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      Comparison of Transthoracic and Intraoperative Transesophageal Color Flow Doppler Assessment of Mitral and Aortic Regurgitation


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          Background: We examined the agreement between transthoracic echocardiography (TTE) and intraoperative prepump transesophageal echocardiography (TEE) in the assessment of left-sided regurgitant lesions and echocardiographic variables associated with grading discrepancies. Methods: The TTE and prepump TEE studies of 54 patients undergoing aortic-valve replacement for aortic stenosis were reviewed. Agreement and correlation in assessment of aortic (AR) and mitral regurgitation (MR) severity were evaluated. Results: There was no significant difference between mean TTE and prepump TEE grading of MR (0.23 ± 0.19 vs. 0.21 ± 0.15 jet area/area of the left atrium, p = 0.49), but the correlation between the two methods was weak (r = 0.40, p = 0.003), with an exact agreement of 54%. Prepump TEE tended to grade AR as more severe (mean grade 1.43 ± 0.94 vs. 1.24 ± 0.75, p = 0.058). The correlation between the two methods in AR assessment was fair (r = 0.70, p = 0.0001) with an agreement of 59%. For MR and AR grading, no significant correlations between valvular regurgitation severity and blood pressure differences between preoperative TTE and prepump TEE were found. In 17% of cases, discrepancies in identifying severe mitral or aortic valve regurgitation could have affected patient management. Conclusions: There is modest agreement in MR and AR assessment between TTE and prepump TEE. Cardiologists, cardiac surgeons, and anesthesiologists must be aware of differences between these methods when using prepump TEE to guide intraoperative decisions.

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          Age-related changes in aortic and mitral valve thickness: implications for two-dimensional echocardiography based on an autopsy study of 200 normal human hearts.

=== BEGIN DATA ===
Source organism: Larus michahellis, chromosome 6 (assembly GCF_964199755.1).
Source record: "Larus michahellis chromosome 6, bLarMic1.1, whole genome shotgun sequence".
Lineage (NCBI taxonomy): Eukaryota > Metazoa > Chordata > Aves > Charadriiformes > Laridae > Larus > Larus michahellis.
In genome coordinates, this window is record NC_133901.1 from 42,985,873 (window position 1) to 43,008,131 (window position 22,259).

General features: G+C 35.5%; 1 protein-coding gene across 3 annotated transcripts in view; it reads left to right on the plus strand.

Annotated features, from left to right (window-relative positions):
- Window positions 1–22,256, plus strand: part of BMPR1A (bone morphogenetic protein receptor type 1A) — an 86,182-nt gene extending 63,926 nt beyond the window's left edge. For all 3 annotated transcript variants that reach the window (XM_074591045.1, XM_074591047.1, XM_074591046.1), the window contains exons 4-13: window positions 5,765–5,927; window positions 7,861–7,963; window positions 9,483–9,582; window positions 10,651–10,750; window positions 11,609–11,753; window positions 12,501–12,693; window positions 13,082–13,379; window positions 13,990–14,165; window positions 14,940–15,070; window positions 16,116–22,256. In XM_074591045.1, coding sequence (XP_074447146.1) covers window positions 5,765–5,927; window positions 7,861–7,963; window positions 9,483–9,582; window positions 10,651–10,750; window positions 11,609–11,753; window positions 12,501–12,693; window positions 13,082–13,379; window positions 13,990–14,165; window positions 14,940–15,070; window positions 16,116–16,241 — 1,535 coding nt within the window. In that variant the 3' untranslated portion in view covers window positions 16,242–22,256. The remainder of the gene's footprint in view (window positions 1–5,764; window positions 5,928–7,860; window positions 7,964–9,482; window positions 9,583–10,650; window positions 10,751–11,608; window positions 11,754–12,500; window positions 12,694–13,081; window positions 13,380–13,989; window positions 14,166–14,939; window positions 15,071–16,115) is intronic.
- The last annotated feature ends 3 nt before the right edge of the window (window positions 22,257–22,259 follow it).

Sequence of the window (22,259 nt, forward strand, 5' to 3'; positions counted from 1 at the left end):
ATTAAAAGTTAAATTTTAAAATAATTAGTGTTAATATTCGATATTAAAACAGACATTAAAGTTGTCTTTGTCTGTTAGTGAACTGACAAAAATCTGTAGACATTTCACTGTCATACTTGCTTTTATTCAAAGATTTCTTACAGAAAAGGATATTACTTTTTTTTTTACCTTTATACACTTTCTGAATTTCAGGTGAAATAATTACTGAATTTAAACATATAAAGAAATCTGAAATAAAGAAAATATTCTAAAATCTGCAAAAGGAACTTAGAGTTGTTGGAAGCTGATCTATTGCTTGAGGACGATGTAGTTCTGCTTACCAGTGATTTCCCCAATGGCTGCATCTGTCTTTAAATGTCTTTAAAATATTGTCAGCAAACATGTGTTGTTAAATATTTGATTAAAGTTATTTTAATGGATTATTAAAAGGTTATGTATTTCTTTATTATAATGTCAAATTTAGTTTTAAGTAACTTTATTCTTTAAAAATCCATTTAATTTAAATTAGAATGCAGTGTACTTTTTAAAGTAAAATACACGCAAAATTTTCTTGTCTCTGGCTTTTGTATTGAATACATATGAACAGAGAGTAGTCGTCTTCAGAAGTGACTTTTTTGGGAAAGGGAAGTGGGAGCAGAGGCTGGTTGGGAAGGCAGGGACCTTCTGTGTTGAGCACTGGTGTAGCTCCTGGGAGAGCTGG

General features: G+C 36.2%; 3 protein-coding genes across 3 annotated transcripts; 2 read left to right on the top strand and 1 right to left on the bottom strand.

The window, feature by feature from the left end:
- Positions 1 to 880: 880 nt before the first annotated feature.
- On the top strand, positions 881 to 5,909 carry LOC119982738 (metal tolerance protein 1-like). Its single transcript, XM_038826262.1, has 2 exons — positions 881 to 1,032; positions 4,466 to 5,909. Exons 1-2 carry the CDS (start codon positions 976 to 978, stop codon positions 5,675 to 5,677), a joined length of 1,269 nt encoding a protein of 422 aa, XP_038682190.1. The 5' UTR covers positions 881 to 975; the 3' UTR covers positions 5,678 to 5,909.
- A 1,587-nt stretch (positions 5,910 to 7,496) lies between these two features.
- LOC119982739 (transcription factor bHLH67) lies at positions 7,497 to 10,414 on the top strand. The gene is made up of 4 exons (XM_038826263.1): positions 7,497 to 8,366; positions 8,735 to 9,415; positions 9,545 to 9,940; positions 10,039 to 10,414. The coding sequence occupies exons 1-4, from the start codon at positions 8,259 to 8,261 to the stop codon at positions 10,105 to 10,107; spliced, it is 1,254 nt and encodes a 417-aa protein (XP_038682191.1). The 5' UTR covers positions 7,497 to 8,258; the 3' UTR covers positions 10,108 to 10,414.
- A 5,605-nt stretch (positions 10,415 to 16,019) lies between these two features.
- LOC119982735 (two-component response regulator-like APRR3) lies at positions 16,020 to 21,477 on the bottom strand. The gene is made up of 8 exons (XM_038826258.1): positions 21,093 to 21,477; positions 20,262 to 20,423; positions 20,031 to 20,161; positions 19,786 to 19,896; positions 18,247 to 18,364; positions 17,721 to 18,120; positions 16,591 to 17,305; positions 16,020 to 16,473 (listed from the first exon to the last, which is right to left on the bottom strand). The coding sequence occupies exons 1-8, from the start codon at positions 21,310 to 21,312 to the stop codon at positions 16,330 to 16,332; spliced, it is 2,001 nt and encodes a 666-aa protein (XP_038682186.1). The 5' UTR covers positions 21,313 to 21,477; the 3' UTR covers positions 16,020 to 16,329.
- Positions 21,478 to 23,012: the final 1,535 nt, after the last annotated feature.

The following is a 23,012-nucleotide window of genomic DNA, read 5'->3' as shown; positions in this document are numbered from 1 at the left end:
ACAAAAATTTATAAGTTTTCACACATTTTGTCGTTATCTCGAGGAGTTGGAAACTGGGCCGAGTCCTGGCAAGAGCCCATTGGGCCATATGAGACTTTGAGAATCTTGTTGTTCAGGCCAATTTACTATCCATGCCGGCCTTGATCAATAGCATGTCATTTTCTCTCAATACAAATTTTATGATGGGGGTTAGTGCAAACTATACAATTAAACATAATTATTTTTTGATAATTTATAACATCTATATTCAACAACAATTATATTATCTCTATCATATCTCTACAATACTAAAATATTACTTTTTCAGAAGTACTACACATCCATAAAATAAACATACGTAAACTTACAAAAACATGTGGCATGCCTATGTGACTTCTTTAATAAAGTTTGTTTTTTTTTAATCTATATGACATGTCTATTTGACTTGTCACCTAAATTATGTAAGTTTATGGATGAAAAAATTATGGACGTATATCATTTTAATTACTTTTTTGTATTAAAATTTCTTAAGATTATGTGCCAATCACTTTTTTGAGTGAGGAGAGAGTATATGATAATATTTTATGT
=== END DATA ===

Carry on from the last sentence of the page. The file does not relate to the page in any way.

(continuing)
The thicknesses at 3 sites of each aortic cusp (nodule, closing edge and middle part) and 2 sites of both mitral leaflets (closing edge and clear zone) were measured in 200 autopsy specimens of normal hearts, evenly distributed by age and sex. There were no significant correlations between valvular thickness and height, weight, heart weight or body surface area. The mean thickness at each site was not different between men and women but increased significantly with age (p less than 0.001). For 3 age groups (less than 20, 20 to 59 and greater than or equal to 60 years), the corresponding mean thicknesses (mm) of the aortic nodule were 0.67, 0.87 and 1.42; those for the anterior mitral leaflet were 1.30, 1.60 and 3.20; and those for the posterior mitral leaflet were 0.91, 1.13 and 2.04. For the aortic valve, the nodule was nearly twice as thick as the closing edge (p less than 0.001), and the closing edge was at least 25% thicker than the middle part (p less than 0.001). Furthermore, the posterior aortic cusp was thicker than the right and left cusps (p less than 0.05). For both mitral leaflets, the closing edge was thicker than the clear zone (p less than 0.05). Moreover, along the closing edges, the anterior leaflet was thicker than the posterior leaflet (p less than 0.05). These observations may be useful in echocardiographic evaluations of aortic and mitral valve sclerosis in elderly patients.
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            Comparison of transthoracic and transesophageal echocardiography for assessment of left-sided valvular regurgitation


              Author and article information

              S. Karger AG
              June 2003
              27 June 2003
              : 99
              : 3
              : 145-152
              Department of Medicine (Division of Cardiology), Cedars-Sinai Medical Center, Los Angeles, Calif., USA
              70671 Cardiology 2003;99:145–152
              © 2003 S. Karger AG, Basel

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              Page count
              Figures: 6, Tables: 2, References: 19, Pages: 8
              Non-Invasive and Diagnostic Cardiology


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